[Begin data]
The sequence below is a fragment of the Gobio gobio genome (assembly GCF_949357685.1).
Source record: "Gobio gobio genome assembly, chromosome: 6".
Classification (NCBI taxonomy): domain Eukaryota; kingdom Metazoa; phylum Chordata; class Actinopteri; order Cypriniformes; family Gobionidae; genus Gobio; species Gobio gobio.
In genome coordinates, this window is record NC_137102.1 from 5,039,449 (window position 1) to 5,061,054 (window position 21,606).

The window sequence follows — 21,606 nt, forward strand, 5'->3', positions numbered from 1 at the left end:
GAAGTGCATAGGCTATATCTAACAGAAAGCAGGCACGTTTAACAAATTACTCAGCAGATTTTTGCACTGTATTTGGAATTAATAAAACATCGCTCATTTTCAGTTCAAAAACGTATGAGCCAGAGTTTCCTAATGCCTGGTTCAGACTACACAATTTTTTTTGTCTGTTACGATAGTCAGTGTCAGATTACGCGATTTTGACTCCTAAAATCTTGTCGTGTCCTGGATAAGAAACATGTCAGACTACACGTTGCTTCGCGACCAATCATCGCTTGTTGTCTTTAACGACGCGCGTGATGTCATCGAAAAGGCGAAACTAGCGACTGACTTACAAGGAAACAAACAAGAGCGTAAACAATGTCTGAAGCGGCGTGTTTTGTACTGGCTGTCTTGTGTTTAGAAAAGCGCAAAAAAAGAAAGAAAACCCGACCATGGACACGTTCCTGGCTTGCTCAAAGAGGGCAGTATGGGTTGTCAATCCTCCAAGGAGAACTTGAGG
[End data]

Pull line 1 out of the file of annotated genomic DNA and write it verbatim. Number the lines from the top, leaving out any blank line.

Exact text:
The sequence below is a fragment of the Gobio gobio genome (assembly GCF_949357685.1).